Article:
#VolunteerLove: Thank you for your impact!
Video: 15-year-old Finn shares the story of how he got involved in environmental advocacy with Sierra Club BC. Finn is the winner of our 2018 Jack Hemphill Award for Exceptional Volunteer Service. Thanks for your service Finn!
Find photos and profiles of all our 2018 volunteer award winners here.
An International Volunteer Day message from Galen Armstrong, Lead Organizer
Picture yourself on a warm summer morning, sitting on soft moss, next to a cool stream, sun sifting through the 1000-year-old cedars above you. You’re in the heart of an ancient forest, having a “meeting,” discussing the most effective strategies to protect this precious ecosystem forever.
This was the scene for some of our volunteers this past July in Kaxi:ks, also known as Vancouver Island’s Walbran Valley.
As 2018 comes to a close, we’re taking stock of what we’re thankful for, what inspires us and gives us hope that perhaps our planet – humanity included – just might be okay. Moments of respite in the places we love – the Walbran Valley, the Peace River Valley and the Flathead Valley to name a few – are certainly something to be thankful for.
Also topping the gratitude list is Sierra Club BC’s force of volunteers. Our volunteers care about the planet, the regions, the ecosystems and the communities where they live, work and play. This care, love and concern is expressed through thousands of hours of effort and time spent in our office and at home computers, doing the nitty-gritty work required in this day and age to cut through the memes, the shows, and the ads.
Their care is also expressed in the streets, on campuses, and at the BC Legislature, where you might have seen our volunteers this year educating and activating our neighbours on the most important issues of our time, and pressuring our elected representatives to make the right choices to help us live within the limits of finite resources.
All year long, our volunteers in Vancouver, Victoria and across the province have been a presence at farmer’s markets, festivals, university campuses, and downtown cores. They’ve been talking with people about the urgent threat of logging in BC’s last remaining old-growth forest, particularly on Vancouver Island, where 10,000 hectares of ancient rainforest is being clearcut annually – the equivalent of nearly two soccer fields per hour.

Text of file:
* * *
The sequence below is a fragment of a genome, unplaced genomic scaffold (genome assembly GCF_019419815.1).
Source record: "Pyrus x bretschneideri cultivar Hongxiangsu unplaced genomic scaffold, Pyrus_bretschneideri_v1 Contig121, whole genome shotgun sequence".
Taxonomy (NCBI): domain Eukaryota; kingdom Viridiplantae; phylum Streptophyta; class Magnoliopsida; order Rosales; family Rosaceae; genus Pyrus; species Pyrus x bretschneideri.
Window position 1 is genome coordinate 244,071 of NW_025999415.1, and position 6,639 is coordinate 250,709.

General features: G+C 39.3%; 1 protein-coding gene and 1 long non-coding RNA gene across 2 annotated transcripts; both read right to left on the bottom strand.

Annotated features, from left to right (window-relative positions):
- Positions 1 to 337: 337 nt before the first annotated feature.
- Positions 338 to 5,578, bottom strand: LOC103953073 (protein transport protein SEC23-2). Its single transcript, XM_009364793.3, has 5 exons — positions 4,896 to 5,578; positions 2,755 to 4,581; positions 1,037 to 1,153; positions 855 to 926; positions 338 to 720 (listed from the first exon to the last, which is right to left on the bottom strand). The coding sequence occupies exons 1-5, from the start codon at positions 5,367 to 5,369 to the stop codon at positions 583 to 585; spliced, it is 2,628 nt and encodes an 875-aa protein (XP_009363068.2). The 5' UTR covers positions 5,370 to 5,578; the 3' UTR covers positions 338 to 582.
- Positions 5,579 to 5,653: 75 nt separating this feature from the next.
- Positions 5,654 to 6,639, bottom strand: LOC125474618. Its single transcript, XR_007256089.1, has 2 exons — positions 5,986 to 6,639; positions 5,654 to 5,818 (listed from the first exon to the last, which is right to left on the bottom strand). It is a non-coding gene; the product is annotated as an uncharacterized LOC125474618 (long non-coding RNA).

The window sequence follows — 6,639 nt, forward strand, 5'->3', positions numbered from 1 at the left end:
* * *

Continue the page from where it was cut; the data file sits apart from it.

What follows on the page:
Most recently, our volunteers have made more than 10,000 phone calls, reminding and encouraging our supporters to vote for proportional representation. We’re part of a larger Get Out The Vote effort, and we’re proud that our volunteers have stepped up in a big way, in the name of strengthening BC’s democracy. If it passes, and we hope it will, it will be a big win for the environment.
At Sierra Club BC, it can sometimes feel like we’re fighting on all fronts: old-growth forests being cut down; governments dragging their feet on climate policy and the transition to renewables; fracking, LNG, and Site C; pipelines threatening our coast and inland waterways. It’s a lot.
But the reliable presence of volunteers in our office and out in the world reminds us of two things:
- We’re not in this alone. There are a great many people who are just as concerned as we are, and who are willing to stand up and take action.
- We do the work we do out of love for this amazing world we live in – the trees, the water, the air, the soil, and the people.
We all need these reminders on a regular basis. To all our volunteers – thank you for your incredible contributions.
And to our donors – thank you. When you support Sierra Club BC with a financial contribution, you make this work possible. Volunteers give the gift of their time, but it costs money to provide them with training, clipboards, snacks, and support from staff like myself and this year’s superstar outreach coordinators Brynne Morrice, Rachel Ablack, Karli Mann and Marley Watt – whose work we are very grateful for too!
To those who haven’t joined us yet – or in a while – the door is open. Get in touch, and we’ll meet you in the office, in the streets, and in the forests.